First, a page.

The Chrysalids

by John Wyndham

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In The Chrysalids, how does being an outcast shape Sophie's perspective?

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Sophie is an outcast because she has six toes.  In her society, anyone who is different is taken from the family and expelled to the Fringes to live among heathens.  Her family protects her by keeping her hidden for most of her early childhood.

Being an outcast has kept Sophie very isolated, and therefore timid.  She is not used to interacting with people, and even though she is a gentle and warm soul she has no friends because she is not supposed to exist.

When David first sees Sophie, he is shocked because he knows all the kids for miles around.

She stood still for a few seconds as though uncertain about leaving the security of the bushes, then curiosity got the better of her caution, and she stepped out. (ch 1)

Sophie befriends David, and appreciates his help.  She is young and in an impossible situation.  She gets her foot caught and David has to help her out.  He promises her parents that he won’t tell, and despite the fact that he is Joseph Strorm’s son they believe him.

A blasphemy was, as had been impressed upon me often enough, a frightful thing. Yet there was nothing frightful about Sophie.  (ch 1)

Unfortunately, David cannot protect Sophie forever.  When a man named Alan sees Sophie’s footprint, the game is up.  Sophie is sterilized and expelled.  Before she goes, she gives David a lock of hair and a “piece of yellow ribbon” and kisses him (ch 5).

When David sees Sophie again, he barely recognizes her.  Her youthful innocence gone, she is now the mistress of David’s Uncle on the Fringes.  She cannot give him children, and worries that he is going to replace her with Rosalind.  She is curious about David, but one an adult level now.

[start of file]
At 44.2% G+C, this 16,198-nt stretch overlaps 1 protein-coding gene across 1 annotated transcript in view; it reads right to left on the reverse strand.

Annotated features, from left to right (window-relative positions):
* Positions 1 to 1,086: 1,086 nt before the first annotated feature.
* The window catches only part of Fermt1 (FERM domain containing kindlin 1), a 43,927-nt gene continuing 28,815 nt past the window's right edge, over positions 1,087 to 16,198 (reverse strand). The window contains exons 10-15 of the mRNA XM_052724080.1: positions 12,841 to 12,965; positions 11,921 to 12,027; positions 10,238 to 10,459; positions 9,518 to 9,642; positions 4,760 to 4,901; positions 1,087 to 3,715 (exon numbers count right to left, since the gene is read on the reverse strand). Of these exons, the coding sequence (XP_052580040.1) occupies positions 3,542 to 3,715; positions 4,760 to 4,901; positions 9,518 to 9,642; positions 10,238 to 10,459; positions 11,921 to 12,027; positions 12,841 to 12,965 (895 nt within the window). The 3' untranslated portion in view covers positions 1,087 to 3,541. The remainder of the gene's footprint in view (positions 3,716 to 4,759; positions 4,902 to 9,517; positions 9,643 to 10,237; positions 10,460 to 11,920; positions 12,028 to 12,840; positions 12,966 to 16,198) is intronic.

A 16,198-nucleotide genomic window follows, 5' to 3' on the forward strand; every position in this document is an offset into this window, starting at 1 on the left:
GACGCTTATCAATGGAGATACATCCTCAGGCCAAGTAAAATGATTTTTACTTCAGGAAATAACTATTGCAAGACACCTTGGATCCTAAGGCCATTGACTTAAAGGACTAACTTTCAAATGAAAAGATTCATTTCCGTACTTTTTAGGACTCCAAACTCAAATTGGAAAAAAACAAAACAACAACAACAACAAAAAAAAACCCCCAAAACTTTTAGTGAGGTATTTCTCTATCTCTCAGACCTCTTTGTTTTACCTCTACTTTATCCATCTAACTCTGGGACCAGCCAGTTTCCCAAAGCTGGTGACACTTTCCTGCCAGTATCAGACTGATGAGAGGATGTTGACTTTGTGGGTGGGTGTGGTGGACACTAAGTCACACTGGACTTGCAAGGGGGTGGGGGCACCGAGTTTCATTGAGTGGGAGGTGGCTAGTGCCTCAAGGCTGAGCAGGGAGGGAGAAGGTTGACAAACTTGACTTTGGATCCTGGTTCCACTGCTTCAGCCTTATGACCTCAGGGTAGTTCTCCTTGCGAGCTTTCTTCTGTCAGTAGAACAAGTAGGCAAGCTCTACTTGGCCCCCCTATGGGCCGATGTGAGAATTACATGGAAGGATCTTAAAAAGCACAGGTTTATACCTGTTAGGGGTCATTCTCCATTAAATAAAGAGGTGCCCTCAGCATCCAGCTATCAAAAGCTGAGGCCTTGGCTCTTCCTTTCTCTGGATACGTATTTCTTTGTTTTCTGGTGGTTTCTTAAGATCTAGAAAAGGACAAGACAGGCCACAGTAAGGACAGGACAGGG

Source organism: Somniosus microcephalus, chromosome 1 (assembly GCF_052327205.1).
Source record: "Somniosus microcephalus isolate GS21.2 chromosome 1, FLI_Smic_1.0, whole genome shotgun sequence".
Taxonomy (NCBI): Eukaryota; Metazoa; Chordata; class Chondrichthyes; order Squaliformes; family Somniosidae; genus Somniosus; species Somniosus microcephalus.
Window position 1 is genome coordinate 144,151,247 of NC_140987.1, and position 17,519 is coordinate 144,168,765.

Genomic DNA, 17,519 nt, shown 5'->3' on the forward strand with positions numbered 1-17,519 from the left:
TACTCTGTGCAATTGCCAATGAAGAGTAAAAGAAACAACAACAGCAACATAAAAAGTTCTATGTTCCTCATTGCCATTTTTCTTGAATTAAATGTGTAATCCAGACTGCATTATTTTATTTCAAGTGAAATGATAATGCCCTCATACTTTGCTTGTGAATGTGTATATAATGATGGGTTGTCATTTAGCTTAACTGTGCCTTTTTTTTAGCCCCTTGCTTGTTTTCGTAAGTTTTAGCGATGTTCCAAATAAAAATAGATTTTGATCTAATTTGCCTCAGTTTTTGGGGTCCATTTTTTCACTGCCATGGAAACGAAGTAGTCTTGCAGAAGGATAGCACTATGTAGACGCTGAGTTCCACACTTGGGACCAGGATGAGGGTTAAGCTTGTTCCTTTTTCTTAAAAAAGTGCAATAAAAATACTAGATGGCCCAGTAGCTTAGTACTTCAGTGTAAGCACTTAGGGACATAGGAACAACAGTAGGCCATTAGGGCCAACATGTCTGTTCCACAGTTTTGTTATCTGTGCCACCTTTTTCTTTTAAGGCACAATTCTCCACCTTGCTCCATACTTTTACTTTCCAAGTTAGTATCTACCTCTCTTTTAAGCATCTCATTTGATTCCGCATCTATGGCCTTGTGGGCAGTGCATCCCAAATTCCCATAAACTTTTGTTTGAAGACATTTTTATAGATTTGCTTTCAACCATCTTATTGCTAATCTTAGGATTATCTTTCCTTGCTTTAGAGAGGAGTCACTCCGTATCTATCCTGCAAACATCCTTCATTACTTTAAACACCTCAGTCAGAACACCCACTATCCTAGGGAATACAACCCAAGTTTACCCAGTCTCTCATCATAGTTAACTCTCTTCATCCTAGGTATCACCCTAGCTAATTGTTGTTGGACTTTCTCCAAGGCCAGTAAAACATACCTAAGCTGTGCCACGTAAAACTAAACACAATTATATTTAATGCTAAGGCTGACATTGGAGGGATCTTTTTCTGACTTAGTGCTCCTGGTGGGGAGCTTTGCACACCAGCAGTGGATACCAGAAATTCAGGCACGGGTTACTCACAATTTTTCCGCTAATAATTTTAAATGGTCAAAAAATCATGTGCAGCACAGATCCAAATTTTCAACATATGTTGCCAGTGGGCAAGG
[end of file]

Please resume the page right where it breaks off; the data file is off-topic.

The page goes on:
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What impact does being an outcast have on shaping David's perspective in The Chrysalids?  

Since David is an outcast, he is more sensitive and sympathetic.  An example of this is when he tries to protect Sophie.

When David encounters Sophie, he is about ten years old.  He has never met anyone with a mutation before, and like most of his people he assumes that they are monsters.  When he meets the girl with six toes, he keeps her secret despite the fact that his father is the second generation founder of Waknuk.  Waknuk is extremely dictatorial, with anyone who does not fit into their narrow view of the world expelled.

 I tried to explain that a person with a deviation -- a small deviation, at any rate -- wasn't the monstrosity we had been told. (ch 6)

David is also different from others because he is telepathic.  So he realizes that Sophie needs to be protected, and he goes out of his way to try to keep her safe.

I ran up the stone and flung myself on him. He was bigger than I was, but it took him by surprise, and we went down together in a whirl of arms and legs. All I knew of fighting was what I had learnt from a few sharp scuffles. (ch 5)

David tries to fight Alan to protect Sophie because he can understand how she feels.  He knows she is just a normal little girl who got a bum rap from fate.  Without much of an interest in himself, he tries to fight a much bigger man just to buy her time.

David's deviation is much easier to hide than Sophie's, but he still understands how she feels.  He regrets betraying her, but he could not help it.  His father made sure of that. 

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